Space Station Astronauts Prepare for Crew Change
A Soyuz TMA-7 spacecraft sits poised atop its Soyuz booster, ready for the Sept. 30, 2005 launch Expedition 12 commander Bill McArthur, flight engineer Valery Tokarev and space tourist Gregory Olsen, while a biplane flies in the distance.
Credit: RSC Energia.

Two astronauts aboard the International Space Station (ISS) are spending their last weeks in orbit as they await the upcoming launch of their relief crew and one paying space tourist.

ISS Expedition 11 commander Sergei Krikalev and flight engineer John Phillips are set to return to Earth on Oct. 10 after handing control over to their replacements - Expedition 12's Bill McArthur and Valery Tokarev. The landing will end a six-month mission that saw one spacewalk, a new spaceflight record and the first NASA shuttle flight to the ISS since November 2002.

"This crew has done very well," said James Locke, NASA's lead flight surgeon for Expedition 11, during a press briefing at NASA's Johnson Space Center (JSC) in Houston, Texas. "In some cases, [ISS astronauts] are actually in better shape than when they left, and I suspect that's the case here."

In orbit, astronauts sometimes have more time to exercise, which prevents excessive bone and muscle loss in microgravity, than during flight training, Locke said.

Meanwhile, a fresh Soyuz TMA-7 spacecraft is just over one day away from launching the Expedition 12 crew into space with U.S. scientist Gregory Olsen, a fare-paying participant who is paying about $20 million for the orbital ride. The space-bound trio will launch on Sept. 30 at 11:54 p.m. EDT (0354 Oct. 1) GMT.

A job well done

NASA ISS officials said that Krikalev and Phillips have had a great mission despite some uncertainty early in the flight as to when Discovery would arrive at the station.

Slated to arrive in mid-May - about one month after Krikalev and Phillips arrived at the space station - Discovery docked at the ISS in late July, delivering six tons of vital spare parts, supplies and science equipment to the orbital platform.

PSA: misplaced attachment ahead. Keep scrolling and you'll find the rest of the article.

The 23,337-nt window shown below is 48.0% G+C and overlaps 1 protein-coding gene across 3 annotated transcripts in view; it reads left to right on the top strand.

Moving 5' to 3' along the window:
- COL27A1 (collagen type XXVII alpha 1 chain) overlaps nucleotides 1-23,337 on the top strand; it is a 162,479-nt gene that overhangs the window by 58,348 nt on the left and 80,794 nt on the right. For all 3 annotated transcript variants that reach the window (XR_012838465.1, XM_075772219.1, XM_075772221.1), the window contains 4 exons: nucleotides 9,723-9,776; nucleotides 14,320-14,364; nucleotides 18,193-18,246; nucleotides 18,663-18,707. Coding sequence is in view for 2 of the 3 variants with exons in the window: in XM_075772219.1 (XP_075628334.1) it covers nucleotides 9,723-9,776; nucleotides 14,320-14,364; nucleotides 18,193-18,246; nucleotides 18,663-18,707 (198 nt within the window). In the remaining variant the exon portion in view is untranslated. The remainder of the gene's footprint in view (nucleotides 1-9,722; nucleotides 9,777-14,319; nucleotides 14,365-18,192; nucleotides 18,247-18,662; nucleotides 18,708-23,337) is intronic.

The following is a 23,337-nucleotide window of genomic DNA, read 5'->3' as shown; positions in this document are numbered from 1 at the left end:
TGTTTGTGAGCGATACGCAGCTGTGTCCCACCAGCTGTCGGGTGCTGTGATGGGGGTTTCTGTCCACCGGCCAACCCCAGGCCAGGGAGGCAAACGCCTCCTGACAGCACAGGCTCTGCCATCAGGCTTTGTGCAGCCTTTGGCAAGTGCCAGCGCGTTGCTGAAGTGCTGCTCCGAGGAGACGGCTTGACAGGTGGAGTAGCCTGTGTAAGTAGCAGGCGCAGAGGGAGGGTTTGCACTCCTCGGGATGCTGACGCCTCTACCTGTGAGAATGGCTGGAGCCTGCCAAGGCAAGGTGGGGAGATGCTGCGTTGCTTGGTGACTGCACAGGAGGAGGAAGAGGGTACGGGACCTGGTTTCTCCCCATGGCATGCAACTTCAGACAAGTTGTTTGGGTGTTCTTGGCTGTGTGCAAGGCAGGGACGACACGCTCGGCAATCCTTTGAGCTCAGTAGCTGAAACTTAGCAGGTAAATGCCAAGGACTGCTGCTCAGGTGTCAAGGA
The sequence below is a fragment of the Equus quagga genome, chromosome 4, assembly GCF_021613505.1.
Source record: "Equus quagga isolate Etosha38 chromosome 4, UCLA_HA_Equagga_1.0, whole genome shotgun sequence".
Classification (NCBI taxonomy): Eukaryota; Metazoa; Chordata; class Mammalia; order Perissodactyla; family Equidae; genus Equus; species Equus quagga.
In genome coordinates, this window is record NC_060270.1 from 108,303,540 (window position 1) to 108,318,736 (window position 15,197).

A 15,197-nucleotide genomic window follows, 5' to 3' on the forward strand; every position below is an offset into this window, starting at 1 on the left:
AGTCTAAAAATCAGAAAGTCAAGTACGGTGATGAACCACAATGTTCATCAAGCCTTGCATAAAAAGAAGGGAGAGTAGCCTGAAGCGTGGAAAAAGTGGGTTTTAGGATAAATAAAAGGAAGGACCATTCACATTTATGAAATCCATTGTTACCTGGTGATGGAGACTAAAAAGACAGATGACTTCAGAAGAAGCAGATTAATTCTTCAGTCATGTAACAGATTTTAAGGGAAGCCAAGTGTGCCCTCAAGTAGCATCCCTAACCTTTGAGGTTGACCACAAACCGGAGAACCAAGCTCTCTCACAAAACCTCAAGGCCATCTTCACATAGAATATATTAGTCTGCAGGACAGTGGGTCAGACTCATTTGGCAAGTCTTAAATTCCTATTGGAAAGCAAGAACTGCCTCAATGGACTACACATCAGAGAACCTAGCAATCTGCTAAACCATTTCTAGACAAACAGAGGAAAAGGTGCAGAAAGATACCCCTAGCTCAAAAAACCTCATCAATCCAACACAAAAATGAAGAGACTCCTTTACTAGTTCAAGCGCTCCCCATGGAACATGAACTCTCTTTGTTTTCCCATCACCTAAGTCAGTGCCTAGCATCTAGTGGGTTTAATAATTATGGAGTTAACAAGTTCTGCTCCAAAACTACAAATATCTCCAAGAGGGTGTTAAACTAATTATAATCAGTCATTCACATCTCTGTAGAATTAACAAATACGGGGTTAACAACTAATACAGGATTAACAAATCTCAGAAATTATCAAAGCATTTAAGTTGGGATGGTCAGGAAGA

Discovery's ISS flight marked NASA's first shuttle flight since the 2003 loss of Columbia, which disintegrated during reentry on Feb. 1, 2003, killing its crew. Wing damage from external tank foam debris at launch was cited as the accident's cause.

Krikalev and Phillips also anticipated a second shuttle flight to the ISS during their mission - STS-121 aboard Atlantis - which was slated to deliver more supplies and European Space Agency astronaut Thomas Reiter to the ISS. Reiter's arrival would have brought the ISS back up to a three-person crew complement, but was delayed due launch debris concerns raised during Discovery's liftoff. He is slated to fly aboard Discovery - now flying STS-121 - sometime in 2006.

But despite the delays, Krikalev and Phillips managed to complete all of their planned science tasks, including the completion of a long-running ultrasound experiment that tested astronauts' abilities to scan crewmates with guidance from ground-based scientists, NASA officials said. The experiment will aid remote medicine practices here on Earth, they added.

"John performed the first-ever voice-only scan, where the ground couldn't see what he was seeing," explained ISS program scientist Don Thomas during the briefing. "It was an extremely difficult thing to do."

Krikalev and Phillips also conducted one spacewalk to retrieve experiments on the station's exterior and outfit the laboratory with antennas to be used by an unmanned European cargo ship expected next year.

Krikalev continues to set a new record for total time spent in space during his cosmonaut career after breaking the record on Aug. 16. To date, he has spent 791 total days and counting in Earth orbit.

Relief crew awaits launch